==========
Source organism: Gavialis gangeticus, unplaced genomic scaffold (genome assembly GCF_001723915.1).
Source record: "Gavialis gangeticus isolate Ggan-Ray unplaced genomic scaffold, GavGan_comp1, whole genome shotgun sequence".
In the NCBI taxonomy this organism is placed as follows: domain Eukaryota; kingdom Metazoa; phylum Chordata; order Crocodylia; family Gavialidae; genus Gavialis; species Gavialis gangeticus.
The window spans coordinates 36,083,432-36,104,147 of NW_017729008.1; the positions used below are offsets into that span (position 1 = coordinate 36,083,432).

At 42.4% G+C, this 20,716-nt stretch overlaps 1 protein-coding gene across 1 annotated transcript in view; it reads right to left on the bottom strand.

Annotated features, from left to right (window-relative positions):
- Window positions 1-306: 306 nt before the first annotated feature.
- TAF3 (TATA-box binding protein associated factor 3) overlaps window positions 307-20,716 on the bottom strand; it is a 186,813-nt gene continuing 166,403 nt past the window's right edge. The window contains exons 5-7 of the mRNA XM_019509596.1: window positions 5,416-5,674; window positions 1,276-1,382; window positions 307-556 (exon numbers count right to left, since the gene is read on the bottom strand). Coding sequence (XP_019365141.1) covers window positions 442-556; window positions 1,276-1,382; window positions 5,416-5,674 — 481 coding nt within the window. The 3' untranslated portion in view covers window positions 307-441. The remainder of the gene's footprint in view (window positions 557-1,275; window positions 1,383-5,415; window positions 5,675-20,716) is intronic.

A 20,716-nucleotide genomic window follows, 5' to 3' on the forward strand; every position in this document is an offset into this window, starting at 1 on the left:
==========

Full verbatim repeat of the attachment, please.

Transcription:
Source organism: Gavialis gangeticus, unplaced genomic scaffold (genome assembly GCF_001723915.1).
Source record: "Gavialis gangeticus isolate Ggan-Ray unplaced genomic scaffold, GavGan_comp1, whole genome shotgun sequence".
In the NCBI taxonomy this organism is placed as follows: domain Eukaryota; kingdom Metazoa; phylum Chordata; order Crocodylia; family Gavialidae; genus Gavialis; species Gavialis gangeticus.
The window spans coordinates 36,083,432-36,104,147 of NW_017729008.1; the positions used below are offsets into that span (position 1 = coordinate 36,083,432).

At 42.4% G+C, this 20,716-nt stretch overlaps 1 protein-coding gene across 1 annotated transcript in view; it reads right to left on the bottom strand.

Annotated features, from left to right (window-relative positions):
- Window positions 1-306: 306 nt before the first annotated feature.
- TAF3 (TATA-box binding protein associated factor 3) overlaps window positions 307-20,716 on the bottom strand; it is a 186,813-nt gene continuing 166,403 nt past the window's right edge. The window contains exons 5-7 of the mRNA XM_019509596.1: window positions 5,416-5,674; window positions 1,276-1,382; window positions 307-556 (exon numbers count right to left, since the gene is read on the bottom strand). Coding sequence (XP_019365141.1) covers window positions 442-556; window positions 1,276-1,382; window positions 5,416-5,674 — 481 coding nt within the window. The 3' untranslated portion in view covers window positions 307-441. The remainder of the gene's footprint in view (window positions 557-1,275; window positions 1,383-5,415; window positions 5,675-20,716) is intronic.

A 20,716-nucleotide genomic window follows, 5' to 3' on the forward strand; every position in this document is an offset into this window, starting at 1 on the left: